Are Scientists Backing Away From High-Fructose Corn Syrup as a Trigger for Obesity?

Soft drinks are the leading source for calories among Americans for many reasons, but one stands out among all the others. Chiefly, they are likely the largest source for high-fructose corn syrup that a person can consume.

An interesting piece in the New York Times debates the well deserved "bad rap" against high-fructose corn syrup versus sugar. Sadly, some scientists who initially proposed the link between obesity and high-fructose corn syrup among conventional medical experts have backed so far away from it, they devoted no time to discuss that anything-but-natural ingredient during a beverage panel last year.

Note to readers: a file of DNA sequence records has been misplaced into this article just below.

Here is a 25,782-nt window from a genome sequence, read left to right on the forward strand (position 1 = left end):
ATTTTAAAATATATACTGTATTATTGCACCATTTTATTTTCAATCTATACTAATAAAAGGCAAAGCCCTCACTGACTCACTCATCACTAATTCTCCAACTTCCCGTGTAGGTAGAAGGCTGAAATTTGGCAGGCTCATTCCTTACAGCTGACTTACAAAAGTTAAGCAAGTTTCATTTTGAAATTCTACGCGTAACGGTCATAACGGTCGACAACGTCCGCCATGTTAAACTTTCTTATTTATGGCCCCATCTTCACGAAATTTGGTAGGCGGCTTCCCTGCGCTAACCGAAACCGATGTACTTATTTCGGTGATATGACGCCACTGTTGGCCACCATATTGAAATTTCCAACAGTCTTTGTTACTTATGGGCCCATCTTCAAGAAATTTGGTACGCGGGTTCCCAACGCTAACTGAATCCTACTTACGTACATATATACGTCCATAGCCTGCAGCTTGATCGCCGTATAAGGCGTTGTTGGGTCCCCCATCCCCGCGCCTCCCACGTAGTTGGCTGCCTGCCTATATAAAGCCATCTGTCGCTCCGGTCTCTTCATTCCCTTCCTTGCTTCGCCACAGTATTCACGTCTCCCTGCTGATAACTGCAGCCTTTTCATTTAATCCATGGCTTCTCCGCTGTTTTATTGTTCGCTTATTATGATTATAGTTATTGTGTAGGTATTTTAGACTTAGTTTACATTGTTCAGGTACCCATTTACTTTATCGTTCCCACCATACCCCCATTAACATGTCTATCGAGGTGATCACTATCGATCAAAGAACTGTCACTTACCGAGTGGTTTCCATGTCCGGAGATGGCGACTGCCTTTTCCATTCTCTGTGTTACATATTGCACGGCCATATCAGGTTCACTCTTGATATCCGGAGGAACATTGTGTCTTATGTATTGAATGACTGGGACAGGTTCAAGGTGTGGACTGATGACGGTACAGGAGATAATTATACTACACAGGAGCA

The reason soft drink manufacturers use high-fructose corn syrup instead of sugar comes down to money. Estimates issued in 1983 calculated the switch by Coca-Cola from sugar to high-fructose corn syrup saved them $70 million annually, and Pepsi followed suit the next year.

Those savings allowed soft drink manufacturers to sell larger containers of beverages than weren't much more expensive than before, perhaps the start of the tipping point for the Super Size Me era that's plagued the health of America and the world ever since.

New York Times July 2, 2006 Registration Required

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